Intel, with Mobileye, streamlines autonomous vehicle decision-making
LAS VEGAS -- Intel and its recent acquisition, Mobileye, are streamlining the autonomous vehicle decision-making process and have entered new territory in high-definition mapping.
At a CES keynote speech here late Monday, Intel CEO Brian Krzanich detailed Intel's camera-based automated driving platform, which sets rules to make decisions and simplify processing, rather than evaluating every possible driving situation.
The company also announced partnerships with SAIC and NavInfo to develop autonomous vehicles and roadmaps in China.
“The rise of autonomous cars will be the most ambitious data project of our lifetime,” Krzanich said. “It will reshape our cities and transportation systems.”
Intel acquired Mobileye for $15 billion last year, giving it access to a wide range of automotive customers, computer vision and mapping technology. Less than a year into the marriage, the companies are beginning to show the fruits of their collaboration.
Autonomous vehicles are able to make crucial driving decisions without human input by using deep learning -- a set of algorithms that can be trained to recognize and react to situations.
To simplify processing, the system identifies a long-term goal, such as arriving at a specified location, said Jack Weast, Intel's chief architect of autonomous driving solutions.
The computer ranks possible actions -- such as changing lanes or speeding up -- by their usefulness in reaching the vehicle’s longterm goal.
Each short-term decision is run through safety algorithms that set rules for variables such as speed, braking and following distance.
This approach allows the vehicle’s computer to consider a relatively small number of alternatives rather than conduct an inefficient “brute force” calculation of every possible route.
The platform, which uses two Mobileye EyeQ5 chips and an Intel Atom processor, is suitable for Level 3 vehicles -- which would include automated driving on highways -- up to Level 5, when no human supervision is needed.
The system relies primarily on camera data supplemented by lidar and radar, instead of a more costly lidar-first approach.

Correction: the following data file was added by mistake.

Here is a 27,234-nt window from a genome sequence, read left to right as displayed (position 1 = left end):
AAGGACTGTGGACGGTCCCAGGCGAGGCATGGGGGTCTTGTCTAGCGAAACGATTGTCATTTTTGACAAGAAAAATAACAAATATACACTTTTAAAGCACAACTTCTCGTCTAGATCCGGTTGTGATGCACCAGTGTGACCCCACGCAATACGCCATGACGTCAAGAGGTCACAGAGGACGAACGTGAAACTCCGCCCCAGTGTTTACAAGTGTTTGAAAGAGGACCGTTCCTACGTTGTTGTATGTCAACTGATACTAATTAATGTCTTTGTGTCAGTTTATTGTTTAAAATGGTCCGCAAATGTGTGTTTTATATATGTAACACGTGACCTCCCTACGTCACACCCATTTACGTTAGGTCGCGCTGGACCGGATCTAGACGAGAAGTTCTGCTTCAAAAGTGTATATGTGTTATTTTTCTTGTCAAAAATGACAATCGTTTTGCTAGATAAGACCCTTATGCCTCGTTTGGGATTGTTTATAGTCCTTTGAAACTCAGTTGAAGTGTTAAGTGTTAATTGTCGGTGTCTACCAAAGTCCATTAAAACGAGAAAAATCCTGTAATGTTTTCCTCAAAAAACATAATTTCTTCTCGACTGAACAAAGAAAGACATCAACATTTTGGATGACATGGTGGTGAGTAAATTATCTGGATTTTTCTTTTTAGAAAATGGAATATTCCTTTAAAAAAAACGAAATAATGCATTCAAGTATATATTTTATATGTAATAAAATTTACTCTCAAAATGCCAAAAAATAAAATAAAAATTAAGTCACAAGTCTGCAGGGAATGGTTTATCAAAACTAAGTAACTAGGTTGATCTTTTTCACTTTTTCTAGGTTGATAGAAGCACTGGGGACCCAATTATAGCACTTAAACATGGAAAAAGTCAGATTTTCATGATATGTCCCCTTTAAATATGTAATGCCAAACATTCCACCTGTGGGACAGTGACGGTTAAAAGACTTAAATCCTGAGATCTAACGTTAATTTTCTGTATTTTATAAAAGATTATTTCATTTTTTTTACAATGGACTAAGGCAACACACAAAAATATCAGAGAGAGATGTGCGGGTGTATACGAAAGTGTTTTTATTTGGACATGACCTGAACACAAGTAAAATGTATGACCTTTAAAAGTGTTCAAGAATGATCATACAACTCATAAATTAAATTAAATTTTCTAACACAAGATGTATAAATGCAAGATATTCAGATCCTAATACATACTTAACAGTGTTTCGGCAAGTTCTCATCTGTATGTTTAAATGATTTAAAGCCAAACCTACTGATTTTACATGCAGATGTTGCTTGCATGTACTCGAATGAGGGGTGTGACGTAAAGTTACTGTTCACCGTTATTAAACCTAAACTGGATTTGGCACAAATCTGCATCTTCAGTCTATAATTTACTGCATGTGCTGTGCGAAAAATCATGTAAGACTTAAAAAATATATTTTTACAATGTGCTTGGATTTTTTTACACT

"This simplifies the amount of processing you need quite considerable," Weast said. "We use artificial intelligence when it's necessary, but don't cram it in there if it's not. It's a low-cost, low-power way to scale to millions of vehicles."
Krzanich also announced that Mobileye will expand its Road Experience Management service, which crowd-sources map data uploaded from vehicle cameras, to China through a partnership with mapmaker NavInfo and automaker SAIC.
With its huge population, China has been eyed as the ‘great white whale’ of digital mapping. The country has favored local companies over foreign tech giants, effectively barring Google Maps and Apple Maps.
As autonomous vehicles become reliant on high-definition maps to operate without a driver, mapping companies are scrambling to map roadways in every region. But China has remained out of reach for most.
Here, a mapmaker partially owned by BMW, Audi and Daimler, came close with a proposed investment from NavInfo and Chinese tech giant Tencent, but U.S. regulators blocked the deal in September.
Through its new partnership, Mobileye gains a major advantage in building a comprehensive crowd-sourced map. Intel said its Chinese partnership is a collaboration rather than an investment, which may allow it to avoid regulatory hurdles that other companies have experienced.
David Sedgwick contributed to this story.
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